#6 – Why is this research and experiment important? (I am all for it, just curious)
OSIRIS-REx seeks answers to the questions that are central to the human experience – where did we come from? and what is our destiny? We are going to Bennu, a carbonaceous asteroid that records the earliest history of our solar system. We hope it contains the molecular precursors to the origin of life and the origin of our oceans. Bennu is also one of the most potentially hazardous asteroids, with a relatively high probability of impacting the Earth late in the 22nd century. It is important for us to study this object to determine its physical and chemical properties, in case an impact mitigation mission needs to be planned in the future. Finally, asteroids like Bennu represent natural resources of near-Earth space, in the form of water, organics, and precious metals. There is potential for substantial economic development in follow-on exploration of these objects.
#7 – What do I think about asteroid mining?
Water and organics are useful for life support and rocket fuel and therefore would support a space-faring economy. The current business model for asteroid mining relies on a steady customer base for these resources in space. Such a venture may be feasible if international interest in space exploration continues to increase. Another angle on asteroid mining is to extract precious metals like platinum and return them to Earth. I calculate that a 10-meter asteroid is worth ~$10-million, with $9M in iron, nickel, and cobalt and $1M worth of platinum. Given that OSIRIS-REx costs $1-billion, we have long way to go before this business plan closes. What we really need to do is bring down the cost of accessing space.
#8 – What are the chances of finding a harmful bacteria/virus in the sample?
We consider this to be a very low probability event. We don’t expect any microorganisms on Bennu. It is too small and the radiation doses would kill anything living on the asteroid in a very short time. We had to prove this as part of our Planetary Protection rating – which is Unrestricted Earth Return – meaning that we do not have to take any special precautions to avoid contaminating the Earth with extraterrestrial life. Instead, we hope to find organic molecules that may have led to the origin of life on Earth. We will focus on measuring the organic molecular inventory of the samples but don’t have any plans for biological assays. We will keep the sample under nitrogen purge to avoid contaminating it with terrestrial microbes.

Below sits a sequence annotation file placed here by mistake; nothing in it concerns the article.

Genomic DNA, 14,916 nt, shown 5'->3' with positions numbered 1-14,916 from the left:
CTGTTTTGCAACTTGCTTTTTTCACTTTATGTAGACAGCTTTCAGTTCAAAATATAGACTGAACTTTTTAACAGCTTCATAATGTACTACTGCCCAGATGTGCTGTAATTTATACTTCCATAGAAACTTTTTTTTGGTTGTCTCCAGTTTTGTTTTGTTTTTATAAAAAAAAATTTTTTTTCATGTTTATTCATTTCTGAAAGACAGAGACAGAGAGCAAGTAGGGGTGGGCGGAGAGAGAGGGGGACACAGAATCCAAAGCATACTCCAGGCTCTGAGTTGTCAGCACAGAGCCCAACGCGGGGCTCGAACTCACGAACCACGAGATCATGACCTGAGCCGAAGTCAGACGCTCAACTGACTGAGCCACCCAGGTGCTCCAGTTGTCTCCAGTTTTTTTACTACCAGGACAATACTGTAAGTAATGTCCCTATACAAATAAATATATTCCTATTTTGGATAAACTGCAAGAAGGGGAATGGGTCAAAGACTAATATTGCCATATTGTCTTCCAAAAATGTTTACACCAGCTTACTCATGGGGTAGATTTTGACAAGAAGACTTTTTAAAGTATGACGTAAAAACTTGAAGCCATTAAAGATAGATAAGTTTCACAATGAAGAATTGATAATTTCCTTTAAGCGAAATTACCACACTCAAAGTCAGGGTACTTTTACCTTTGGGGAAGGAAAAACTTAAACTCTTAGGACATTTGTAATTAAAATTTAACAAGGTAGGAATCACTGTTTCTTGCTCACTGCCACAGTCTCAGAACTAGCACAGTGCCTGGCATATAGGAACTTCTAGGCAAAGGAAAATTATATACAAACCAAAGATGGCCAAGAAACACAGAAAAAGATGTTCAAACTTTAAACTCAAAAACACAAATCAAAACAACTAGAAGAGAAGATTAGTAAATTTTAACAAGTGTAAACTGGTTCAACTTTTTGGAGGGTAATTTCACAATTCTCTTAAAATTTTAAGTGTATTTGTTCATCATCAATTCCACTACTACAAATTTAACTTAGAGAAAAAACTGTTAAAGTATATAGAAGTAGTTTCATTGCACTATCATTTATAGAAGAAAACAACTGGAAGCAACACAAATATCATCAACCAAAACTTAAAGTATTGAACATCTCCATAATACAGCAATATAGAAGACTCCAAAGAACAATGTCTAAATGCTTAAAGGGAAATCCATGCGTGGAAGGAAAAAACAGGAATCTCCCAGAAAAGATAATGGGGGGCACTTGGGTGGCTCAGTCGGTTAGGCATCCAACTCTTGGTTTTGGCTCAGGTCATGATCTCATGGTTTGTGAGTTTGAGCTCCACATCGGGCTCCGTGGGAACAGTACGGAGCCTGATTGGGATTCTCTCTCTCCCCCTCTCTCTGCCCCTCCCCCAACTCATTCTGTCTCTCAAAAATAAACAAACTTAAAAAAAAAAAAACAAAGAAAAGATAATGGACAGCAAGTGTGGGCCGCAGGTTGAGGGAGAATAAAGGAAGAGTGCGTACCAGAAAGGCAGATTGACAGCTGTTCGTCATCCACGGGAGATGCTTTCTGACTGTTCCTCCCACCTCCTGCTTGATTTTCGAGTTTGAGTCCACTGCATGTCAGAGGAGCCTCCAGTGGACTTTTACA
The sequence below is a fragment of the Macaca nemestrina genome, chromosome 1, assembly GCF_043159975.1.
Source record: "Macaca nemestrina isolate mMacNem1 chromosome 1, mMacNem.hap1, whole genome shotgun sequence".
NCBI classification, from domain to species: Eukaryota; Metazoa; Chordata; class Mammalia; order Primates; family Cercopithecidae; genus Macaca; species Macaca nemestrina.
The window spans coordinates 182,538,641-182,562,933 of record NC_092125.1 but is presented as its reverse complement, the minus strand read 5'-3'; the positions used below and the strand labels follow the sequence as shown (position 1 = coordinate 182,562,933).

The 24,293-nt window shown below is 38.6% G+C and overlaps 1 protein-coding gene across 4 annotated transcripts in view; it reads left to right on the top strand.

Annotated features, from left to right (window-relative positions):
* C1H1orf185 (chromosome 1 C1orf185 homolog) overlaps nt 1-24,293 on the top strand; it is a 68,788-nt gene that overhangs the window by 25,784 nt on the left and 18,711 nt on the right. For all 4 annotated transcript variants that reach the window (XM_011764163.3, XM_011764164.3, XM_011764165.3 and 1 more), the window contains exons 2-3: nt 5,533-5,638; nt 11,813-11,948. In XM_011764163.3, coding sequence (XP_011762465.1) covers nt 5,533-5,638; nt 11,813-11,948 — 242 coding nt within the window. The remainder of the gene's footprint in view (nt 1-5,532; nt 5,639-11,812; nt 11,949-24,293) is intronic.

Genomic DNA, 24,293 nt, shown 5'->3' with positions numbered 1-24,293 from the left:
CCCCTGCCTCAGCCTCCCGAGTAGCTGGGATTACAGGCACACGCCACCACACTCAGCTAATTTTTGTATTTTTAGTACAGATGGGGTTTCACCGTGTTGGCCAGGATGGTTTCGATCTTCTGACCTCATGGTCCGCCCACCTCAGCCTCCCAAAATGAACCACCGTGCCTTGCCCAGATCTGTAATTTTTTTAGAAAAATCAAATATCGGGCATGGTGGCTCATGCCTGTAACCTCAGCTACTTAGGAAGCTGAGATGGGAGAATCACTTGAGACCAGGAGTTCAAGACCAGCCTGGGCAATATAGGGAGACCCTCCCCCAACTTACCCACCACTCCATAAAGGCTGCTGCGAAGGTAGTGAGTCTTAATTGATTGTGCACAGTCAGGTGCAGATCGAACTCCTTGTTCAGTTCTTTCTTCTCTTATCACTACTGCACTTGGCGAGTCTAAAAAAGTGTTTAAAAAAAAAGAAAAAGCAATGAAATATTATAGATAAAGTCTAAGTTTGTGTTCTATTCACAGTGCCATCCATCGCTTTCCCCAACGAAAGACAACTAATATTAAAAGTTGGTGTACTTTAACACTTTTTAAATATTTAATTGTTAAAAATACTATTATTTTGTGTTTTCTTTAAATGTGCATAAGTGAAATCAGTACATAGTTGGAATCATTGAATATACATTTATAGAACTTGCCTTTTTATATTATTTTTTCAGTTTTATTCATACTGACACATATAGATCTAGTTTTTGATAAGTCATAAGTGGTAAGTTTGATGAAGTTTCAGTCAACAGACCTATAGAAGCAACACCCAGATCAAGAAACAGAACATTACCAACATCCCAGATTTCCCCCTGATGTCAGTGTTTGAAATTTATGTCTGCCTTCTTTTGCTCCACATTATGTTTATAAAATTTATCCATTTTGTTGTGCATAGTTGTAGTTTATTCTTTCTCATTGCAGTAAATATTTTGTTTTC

#9 – How do I get a job in planetary science or working on a spacecraft mission?
I describe my initial steps in my Journey to the Asteroid Frontier – Part 1 in one of my blog posts with a follow on in Part 2. I was introduced to planetary science as an undergraduate at the University of Arizona when I received a NASA Undergraduate Research Space Grant to work on the Search for Extraterrestrial Intelligence. The idea of communicating with an alien civilization across the vast expanse of space inspired me to pursue a career in planetary science. I focus on the formation of planets and the origin of life to understand the likelihood of alien life arising and evolving elsewhere in our universe.
As for young people wanting to get into this line of work – study hard and do well in school. Graduate high school and go to college. Find people with similar interests. Start with the basics – math and physics, then work your way up from there. Planetary science is multidisciplinary and requires knowledge of math, physics, chemistry, geology, biology, etc. Once in college, he should try to get a job in a research lab. Talk to scientists and engineers that are working on projects that interest and find ways to volunteer in their labs. Undergraduate research opportunities are key to getting needed experience for a job in the aerospace industry or for getting into a good graduate school. Be persistent, arrange for tours of local labs, and make it clear that you are interested and motivated to pursue a career in this field. Once you get the job, do it well and show initiative to move up to more responsibility.
I am optimistic about the future of space exploration for several reasons. First, despite budget cuts in recent years, the United States has a great space program with many exciting missions in the future including Mars 2020, the Europa Clipper, and, of course, OSIRIS-REx. In addition, other national space agencies are ramping up their programs including India, China, Russia, and the Europeans. Finally, I think we are starting to see some serious interest from industry in commercial development of space. If these companies take off then planetary scientists will be in high demand.
#10 – What powers and propels OSIRIS-REx towards Bennu and how fast does it travel?
We have two solar arrays to provide power to the spacecraft. We have two Li-ion batteries to store power for periods when we are not in direct sunlight (such as during launch and sampling). The guidance system includes many components including star trackers, sun sensors, a laser range-finder, and on-board image processing capabilities.
I describe the journey to Bennu, including details on the speeds involved in my blog post How to Get to Bennu and Back. We will leave Earth with a hyperbolic escape velocity of 5.4 km/s (over 12,000 mph) on an Atlas V rocket. We will sneak up on Bennu with a relative approach velocity of 20 cm/s (~0.45 mph). When we return to Earth the sample return capsule will hit the top of the atmosphere with a speed of 12.4 km/s (27,738 mph).